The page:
I recently climbed Mount Hood partly as an excuse to try out the MSR Lightning Ascent snowshoes. The upper part of the mountain is the only place with snow this time of year and the steeper terrain is the perfect testing ground for the Ergo™ Televators. The snow was frozen solid with a slope angle around 30°. I used the Lightning Ascents for about 1,500 vertical feet of ascent with the televators up the entire time. I have one word to describe the televators: AWESOME! For me, they are the coolest thing since sliced bread. I am still amazed at how comfortable they are to climb in. Normally I would have used crampons on this stretch of the climb in the same conditions, but I definitely prefer the Lightning Ascent snowshoes. Although heavier than crampons, I found my body less fatigued with the Ergo™ Televators on the Lightning Ascent snowshoes. This more than makes up for the weight penalty. Traction was better because I was able to put weight on the entire snowshoe.

I found that another benefit of the Lightning Ascents is their compactness, which makes strapping to a pack very easy. The bindings store nearly flat, so the snowshoes can nest together. The temperature on my trip was just above freezing with moderate winds, but my cold, gloved hands were easily able to strap the bindings on and off. I was initially worried about this as I really like the bindings on the Atlas 10 series snowshoes (although they are very bulky). All my fears have been put aside and I am very happy with the PosiLock&trade: AT bindings.

I wasn't able to test the flotation of the MSR Lightning Ascents because of the snow conditions, but the traction was phenomenal. I didn't slip at all on the slick icy snow, whether I was headed straight up the slope or traversing across it. Either way, the snowshoes kept a firm grip on the slope. They were very comfortable to walk in except when traversing across steeper slopes (although I don't find any snowshoe or crampon really comfortable when traversing across icy slopes). I am very satisfied with the Lightning Ascents so far and look forward to using them all winter.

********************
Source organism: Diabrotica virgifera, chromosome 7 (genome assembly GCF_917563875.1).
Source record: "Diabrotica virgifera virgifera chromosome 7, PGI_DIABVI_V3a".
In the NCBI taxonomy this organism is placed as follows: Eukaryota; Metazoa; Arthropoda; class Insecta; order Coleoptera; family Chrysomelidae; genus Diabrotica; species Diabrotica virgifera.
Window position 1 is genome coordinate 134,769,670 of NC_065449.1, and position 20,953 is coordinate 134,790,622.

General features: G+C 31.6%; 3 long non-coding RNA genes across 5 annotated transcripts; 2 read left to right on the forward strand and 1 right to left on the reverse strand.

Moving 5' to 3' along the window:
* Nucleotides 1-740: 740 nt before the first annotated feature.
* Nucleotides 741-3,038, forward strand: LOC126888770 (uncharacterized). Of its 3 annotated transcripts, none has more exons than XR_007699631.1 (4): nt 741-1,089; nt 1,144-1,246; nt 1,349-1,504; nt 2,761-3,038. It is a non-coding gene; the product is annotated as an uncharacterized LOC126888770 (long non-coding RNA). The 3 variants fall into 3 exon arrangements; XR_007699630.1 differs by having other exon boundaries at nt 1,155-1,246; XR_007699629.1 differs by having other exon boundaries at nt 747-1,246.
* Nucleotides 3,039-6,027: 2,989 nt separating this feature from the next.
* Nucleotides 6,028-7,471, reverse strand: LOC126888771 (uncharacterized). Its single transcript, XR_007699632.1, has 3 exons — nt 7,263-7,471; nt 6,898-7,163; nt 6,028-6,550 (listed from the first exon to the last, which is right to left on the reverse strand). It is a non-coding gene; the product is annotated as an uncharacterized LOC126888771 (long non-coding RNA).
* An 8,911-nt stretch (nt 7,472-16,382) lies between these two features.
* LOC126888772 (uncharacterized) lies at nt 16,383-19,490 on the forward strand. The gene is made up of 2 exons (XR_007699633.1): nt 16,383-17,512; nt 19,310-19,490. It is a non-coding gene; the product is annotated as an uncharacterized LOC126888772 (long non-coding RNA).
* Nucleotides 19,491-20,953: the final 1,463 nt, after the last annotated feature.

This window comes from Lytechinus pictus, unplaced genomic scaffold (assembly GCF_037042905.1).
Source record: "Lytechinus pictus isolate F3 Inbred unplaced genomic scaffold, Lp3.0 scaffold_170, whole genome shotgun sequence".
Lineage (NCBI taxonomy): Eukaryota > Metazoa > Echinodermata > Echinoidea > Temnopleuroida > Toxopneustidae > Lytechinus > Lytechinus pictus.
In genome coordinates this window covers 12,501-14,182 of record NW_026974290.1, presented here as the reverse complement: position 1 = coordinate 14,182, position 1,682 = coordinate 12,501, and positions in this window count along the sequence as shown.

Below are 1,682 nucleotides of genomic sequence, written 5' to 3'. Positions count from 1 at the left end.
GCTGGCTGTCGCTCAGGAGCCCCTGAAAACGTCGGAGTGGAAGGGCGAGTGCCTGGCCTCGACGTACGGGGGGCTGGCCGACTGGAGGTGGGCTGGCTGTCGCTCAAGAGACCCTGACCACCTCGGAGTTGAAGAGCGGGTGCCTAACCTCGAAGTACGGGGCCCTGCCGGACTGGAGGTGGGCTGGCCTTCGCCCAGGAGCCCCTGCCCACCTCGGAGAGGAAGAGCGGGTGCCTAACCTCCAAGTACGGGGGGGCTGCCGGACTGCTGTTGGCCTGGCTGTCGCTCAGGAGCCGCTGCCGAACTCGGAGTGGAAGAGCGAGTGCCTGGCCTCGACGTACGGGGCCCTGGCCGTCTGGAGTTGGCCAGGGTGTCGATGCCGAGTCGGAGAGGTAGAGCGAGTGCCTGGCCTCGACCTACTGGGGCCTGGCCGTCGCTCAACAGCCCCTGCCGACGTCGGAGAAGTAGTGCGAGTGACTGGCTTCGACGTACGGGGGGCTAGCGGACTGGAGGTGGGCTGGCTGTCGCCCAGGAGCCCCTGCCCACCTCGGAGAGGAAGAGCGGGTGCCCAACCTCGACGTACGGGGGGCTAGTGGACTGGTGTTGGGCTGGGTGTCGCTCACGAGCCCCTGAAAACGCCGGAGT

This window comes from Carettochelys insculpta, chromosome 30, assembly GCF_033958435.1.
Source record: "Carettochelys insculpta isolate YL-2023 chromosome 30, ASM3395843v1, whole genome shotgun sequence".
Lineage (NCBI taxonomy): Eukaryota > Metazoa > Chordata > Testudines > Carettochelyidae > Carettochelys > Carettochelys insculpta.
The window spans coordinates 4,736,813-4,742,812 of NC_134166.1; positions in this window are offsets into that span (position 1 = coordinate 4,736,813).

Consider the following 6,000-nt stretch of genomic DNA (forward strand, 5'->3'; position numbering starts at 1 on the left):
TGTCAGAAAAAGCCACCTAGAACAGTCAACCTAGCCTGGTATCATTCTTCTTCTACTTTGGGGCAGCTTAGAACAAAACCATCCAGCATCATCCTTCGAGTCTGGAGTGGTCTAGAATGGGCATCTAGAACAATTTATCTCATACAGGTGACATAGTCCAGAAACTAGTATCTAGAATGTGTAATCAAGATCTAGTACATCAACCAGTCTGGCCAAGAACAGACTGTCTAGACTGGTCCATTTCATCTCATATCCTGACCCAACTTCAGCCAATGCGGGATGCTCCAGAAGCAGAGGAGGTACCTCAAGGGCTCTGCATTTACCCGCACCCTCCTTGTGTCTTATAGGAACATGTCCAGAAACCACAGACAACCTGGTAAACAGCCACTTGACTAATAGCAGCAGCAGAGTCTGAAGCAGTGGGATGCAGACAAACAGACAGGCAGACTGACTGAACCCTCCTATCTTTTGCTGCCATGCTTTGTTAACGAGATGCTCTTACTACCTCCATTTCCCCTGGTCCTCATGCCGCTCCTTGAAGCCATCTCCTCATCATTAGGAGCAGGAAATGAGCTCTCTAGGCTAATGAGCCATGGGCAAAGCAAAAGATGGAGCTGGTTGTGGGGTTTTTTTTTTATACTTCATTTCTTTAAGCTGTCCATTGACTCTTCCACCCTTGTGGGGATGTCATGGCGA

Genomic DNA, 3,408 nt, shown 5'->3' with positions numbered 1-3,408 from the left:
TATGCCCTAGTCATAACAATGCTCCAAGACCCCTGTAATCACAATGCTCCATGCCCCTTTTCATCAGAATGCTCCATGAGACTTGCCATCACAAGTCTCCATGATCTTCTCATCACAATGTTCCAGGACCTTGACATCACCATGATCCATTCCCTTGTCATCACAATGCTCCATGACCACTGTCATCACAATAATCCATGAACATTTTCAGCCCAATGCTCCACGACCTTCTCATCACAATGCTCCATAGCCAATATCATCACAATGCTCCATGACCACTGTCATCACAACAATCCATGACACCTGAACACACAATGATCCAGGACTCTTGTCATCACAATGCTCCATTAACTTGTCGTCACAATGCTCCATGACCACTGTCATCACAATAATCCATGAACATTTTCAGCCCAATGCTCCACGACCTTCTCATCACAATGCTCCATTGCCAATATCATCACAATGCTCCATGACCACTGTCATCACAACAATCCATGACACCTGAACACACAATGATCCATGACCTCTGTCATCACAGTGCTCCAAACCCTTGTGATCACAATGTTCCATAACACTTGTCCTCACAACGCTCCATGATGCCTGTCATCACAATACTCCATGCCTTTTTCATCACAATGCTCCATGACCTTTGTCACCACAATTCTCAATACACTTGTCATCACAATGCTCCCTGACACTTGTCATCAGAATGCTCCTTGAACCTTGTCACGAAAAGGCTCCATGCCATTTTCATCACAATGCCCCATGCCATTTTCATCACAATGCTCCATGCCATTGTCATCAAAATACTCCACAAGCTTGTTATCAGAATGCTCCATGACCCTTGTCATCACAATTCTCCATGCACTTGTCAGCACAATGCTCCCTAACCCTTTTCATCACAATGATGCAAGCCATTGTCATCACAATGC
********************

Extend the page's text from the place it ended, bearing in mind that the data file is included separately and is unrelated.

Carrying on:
See Mount Hood adventure where the MSR Lightning Ascent snowshoes were used.

Extended Field Testing (01/22/12):

I have been using the MSR Lightning Ascent snowshoes for the past three months. They have worked flawlessly on every trip, from flat hikes to mountaineering. They have proven to be easy to put on and secure while in use. They have worked on a multitude of different boots equally well. They pack well due to how flat they are when stacked together. I like how the bindings work in that they do not throw snow up the back of my legs. I can't come up with a single complaint, which doesn't happen very often.

See Mirror Lake and Tom Dick and Harry Mountain, Shellrock Creek, and Badger Butte adventures where the MSR Lightning Ascent snowshoes were used.

Final Thoughts:

The MSR Lightning Ascent Snowshoes are by far my favorite pair of snowshoes I have ever used. I happily bring them along on most my winter adventures. They are lightweight, durable, and function flawlessly on any terrain I use them on. I highly recommend them. Available from amazon.com.